• Missing stocks can cause warehouse chaos and mismanagement. It is a waste of time to look for missing items. It's a quick process for error detection and reporting of inventory count. Cycle counting gives faster insight into breakdowns in shipping, complex inventory transactions, and process issues. 
  • Any order fulfillment requires a sufficient number of physical stock in the warehouse. If your record books and physical items mismatch, then it may halt the order fulfillment process. Cycle counting improves your ability to fulfill orders. Cycle counting allows smaller batches of products and therefore causes no backlog of orders. 
  • A strong distribution strategy, multi-location management, and supplier management depend on how robust your inventory management is.Cycle counting acts as a guide for stocking and distribution decisions. 
  • It mitigates excess inventory carrying costs and decreases the amount of obsolete stock in the warehouse.

Types of cycle counting methods

1. Random sample cycle counting

When there are multiple items in a warehouse in vast quantities, certain stock units and specific categories can be counted using a random sampling method. Random sample cycle counting is conducted every day for many days to cover all item categories over time.  

Inventory managers can use two types of methods to do a random sample cycle count:

The first method is diminished population counting, where a certain number of items are counted randomly and then excluded from the next counting sessions. This process is carried out until samples from all items are counted at least once.

The second one is constant population counting, which involves counting the same items again frequently. However, as the selection of items is random, inventory managers may end up counting the same inventory multiple times, and some other stock may be entirely excluded from the counting process.

Random sampling count cycle

2. ABC cycle counting

ABC cycle counting is a popular cycle counting method where the stocks in the warehouse are categorized into 'A,' 'B,' and 'C' variants. This method is also known as Pareto Analysis. Pareto analysis is a process of organizing thoughts and delivering structured solutions. It is based on the principle that 80% of the impact is caused by 20% of the elements in a group. Therefore, more focus is required for the elements that cause maximum impact. 

When applied to inventory counting, ABC is a kind of product category where A is the product that brings maximum revenue, and while B and C are comparatively slow-selling products with lower margins and low-revenue. The ABC cycle counting process gives more importance to strategically important items and counts them more frequently than others. This classification is based on various other factors related to individual stock categories:

  • Inventory turnover ratio for particular stocks
  • Annual revenue from the stock category
  • Frequency of sale
  • User demand and Consumption

ABC analysis

There is no fixed number for counting items in the three categories.  However, a typical process has a frequency of six counts for item category 'A,' two counts for category 'B,' and one count for category 'C.' While ABC analysis is useful in managing inventory management's financial aspect by focusing on high-worth goods, it can lead to delay in shipments of items in the class 'C.' 

Example of ABC cycle counting:

Suppose a company has established the ABC category for its inventory which is:

A items = 20, 000 unit,

B items = 75,000 unit,

C items = 1,20,000

Total Items=2,15,000

Calculate the number of counts required per day:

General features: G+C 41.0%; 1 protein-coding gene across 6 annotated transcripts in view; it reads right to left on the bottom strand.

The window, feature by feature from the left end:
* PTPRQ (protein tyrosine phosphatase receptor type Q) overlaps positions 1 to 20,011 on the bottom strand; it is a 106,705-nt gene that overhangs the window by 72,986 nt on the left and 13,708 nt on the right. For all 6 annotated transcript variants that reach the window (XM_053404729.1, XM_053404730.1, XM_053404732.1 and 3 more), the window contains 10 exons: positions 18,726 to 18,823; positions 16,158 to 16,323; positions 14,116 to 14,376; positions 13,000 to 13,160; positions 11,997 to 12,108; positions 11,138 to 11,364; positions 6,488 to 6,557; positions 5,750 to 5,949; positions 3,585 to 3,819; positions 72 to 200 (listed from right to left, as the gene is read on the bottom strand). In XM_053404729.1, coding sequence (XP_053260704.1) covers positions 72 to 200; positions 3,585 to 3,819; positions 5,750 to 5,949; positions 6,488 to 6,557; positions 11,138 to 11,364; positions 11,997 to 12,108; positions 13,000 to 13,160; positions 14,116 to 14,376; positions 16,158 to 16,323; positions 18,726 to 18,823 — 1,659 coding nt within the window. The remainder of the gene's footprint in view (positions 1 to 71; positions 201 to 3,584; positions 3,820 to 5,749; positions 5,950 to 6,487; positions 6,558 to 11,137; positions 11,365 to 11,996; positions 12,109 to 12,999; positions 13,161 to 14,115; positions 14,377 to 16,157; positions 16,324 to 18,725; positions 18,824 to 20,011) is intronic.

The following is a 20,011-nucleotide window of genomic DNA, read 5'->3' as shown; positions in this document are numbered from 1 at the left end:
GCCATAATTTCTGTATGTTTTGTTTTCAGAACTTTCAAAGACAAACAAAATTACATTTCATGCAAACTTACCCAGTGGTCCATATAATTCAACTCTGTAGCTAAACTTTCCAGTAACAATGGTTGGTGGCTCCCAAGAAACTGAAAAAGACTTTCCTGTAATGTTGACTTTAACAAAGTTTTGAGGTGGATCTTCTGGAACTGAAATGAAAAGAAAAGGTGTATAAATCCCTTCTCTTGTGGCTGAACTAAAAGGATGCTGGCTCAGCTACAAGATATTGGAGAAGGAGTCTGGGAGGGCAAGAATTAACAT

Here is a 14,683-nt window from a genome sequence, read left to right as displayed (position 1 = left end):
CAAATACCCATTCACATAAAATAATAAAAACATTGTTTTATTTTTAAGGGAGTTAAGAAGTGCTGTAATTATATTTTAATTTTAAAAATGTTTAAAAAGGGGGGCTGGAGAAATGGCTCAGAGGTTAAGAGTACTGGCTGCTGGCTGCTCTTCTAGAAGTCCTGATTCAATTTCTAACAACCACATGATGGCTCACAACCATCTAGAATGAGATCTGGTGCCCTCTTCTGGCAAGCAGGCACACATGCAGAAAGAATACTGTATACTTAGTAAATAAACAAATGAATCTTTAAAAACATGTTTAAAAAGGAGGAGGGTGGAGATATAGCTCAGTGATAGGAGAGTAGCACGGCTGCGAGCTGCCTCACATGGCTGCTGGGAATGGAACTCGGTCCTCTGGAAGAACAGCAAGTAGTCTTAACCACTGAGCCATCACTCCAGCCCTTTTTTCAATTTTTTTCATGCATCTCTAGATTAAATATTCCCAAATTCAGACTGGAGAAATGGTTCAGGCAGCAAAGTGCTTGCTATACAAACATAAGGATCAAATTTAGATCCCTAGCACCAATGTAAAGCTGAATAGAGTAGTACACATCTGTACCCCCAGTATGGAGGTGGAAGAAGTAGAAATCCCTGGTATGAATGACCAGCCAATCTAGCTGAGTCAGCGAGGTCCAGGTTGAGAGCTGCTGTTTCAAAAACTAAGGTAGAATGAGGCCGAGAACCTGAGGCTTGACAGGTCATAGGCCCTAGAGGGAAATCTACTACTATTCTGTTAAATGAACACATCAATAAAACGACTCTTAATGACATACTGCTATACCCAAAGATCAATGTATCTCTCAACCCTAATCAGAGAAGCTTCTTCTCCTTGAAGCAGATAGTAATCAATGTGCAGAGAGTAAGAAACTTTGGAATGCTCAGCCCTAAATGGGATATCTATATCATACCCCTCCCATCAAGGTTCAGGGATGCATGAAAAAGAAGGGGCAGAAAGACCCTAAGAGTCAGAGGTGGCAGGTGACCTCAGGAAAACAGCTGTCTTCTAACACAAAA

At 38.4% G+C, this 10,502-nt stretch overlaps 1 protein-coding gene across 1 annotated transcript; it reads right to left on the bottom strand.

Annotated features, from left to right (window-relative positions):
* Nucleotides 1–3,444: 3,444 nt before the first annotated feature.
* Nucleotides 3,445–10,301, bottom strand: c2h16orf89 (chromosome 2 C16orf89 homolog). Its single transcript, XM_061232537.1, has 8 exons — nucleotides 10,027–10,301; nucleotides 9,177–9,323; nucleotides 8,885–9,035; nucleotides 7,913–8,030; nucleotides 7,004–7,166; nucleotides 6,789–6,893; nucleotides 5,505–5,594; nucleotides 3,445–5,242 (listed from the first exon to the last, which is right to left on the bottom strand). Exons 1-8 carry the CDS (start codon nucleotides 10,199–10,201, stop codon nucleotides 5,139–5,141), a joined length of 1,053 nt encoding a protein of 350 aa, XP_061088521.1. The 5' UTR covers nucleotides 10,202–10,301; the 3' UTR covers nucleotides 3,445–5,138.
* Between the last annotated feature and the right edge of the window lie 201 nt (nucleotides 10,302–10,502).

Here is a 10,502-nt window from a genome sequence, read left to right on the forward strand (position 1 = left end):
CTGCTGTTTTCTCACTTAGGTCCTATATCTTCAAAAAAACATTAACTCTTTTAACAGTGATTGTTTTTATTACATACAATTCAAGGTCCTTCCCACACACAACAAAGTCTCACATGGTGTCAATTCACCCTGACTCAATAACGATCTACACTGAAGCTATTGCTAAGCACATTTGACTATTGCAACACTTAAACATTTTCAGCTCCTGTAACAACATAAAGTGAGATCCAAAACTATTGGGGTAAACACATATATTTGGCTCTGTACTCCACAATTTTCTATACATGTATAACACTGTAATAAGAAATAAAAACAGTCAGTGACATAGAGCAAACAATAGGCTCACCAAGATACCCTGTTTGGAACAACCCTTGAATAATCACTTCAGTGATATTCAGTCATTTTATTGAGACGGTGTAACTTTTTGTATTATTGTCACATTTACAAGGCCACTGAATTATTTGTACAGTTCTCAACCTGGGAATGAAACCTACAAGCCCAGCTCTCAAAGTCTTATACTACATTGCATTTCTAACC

The company’s policy is to count A items every month (25 working days), B items every quarter (75 working days), and C items every six months (150 working days).

ABC count example

By adopting cycle counting and ABC analysis, the organization will have to count only 2600 items per day rather than undertaking the yearly count of 2,15,000 items in one go. 

A popular application of ABC analysis:

ABC analysis

Other Methods:

Location-based cycle counting

Location-based cycle counting focusses on a selected area to count the inventory. It treats all items equally. This method divides the warehouse into sections, and inventory in every location is counted or a regular interval. One drawback of the location-based cycle counting is if the item has been moved, it will not get registered. Another drawback of this cycle counting method is that the financial value of items is not given any importance while conducting location-based cycle counting.

Opportunity based cycle counting

The opportunity based cycle counting reserves the counting process only for key events. Cycle counting is scheduled whenever a significant activity happens in the organization. For example, when a company receives large orders, reorders, order cancellations, stocks falling below the necessary scale, etc. 

Hybrid Method

The hybrid method uses two or more methods for cycle counting.  This approach utilizes the pros of multiple methods and eliminates the drawbacks of individual methods to achieve the maximum possible efficiency in cycle counting. 

Transaction based cycle counting

The transaction-based cycle counting method relies on counting the stocks after a fixed number of transactions with that particular category. 

Process control cycle counting

The process control cycle counting method considers only the items that are easy to count. Process control cycle counting is practically a faster and feasible option that requires less time and effort to count. 

Automated cycle counting

The automated count cycle method works by scanning a barcode on the products. A barcode scanner reads the barcode information, and the data is synchronized in real-time by the central computer system. A barcode scanner, connected mobile or computer devices, barcode labels on items, inventory software, and barcode printers are used for this process.

Reasons for errors in inventory count records:

  • Location-related errors: Poorly marked location, no location mark, putting items in the wrong spot, no location coding, etc. cause inventory count blunders. 
  • Errors in stock keeping labels: Unclear labels, misprinted labels, and repeated labels may confuse, and the inventory can be misplaced.
  • Employee errors: Wrong input of data, stock theft, undocumented item sale or purchase, poor handwriting, distractions such as overuse of social media, mobile phones, etc. are also significant reasons for inventory-related errors.
  • Technical errors: Software glitches, device malfunction, faulty scanners, etc. can cause significant inventory errors.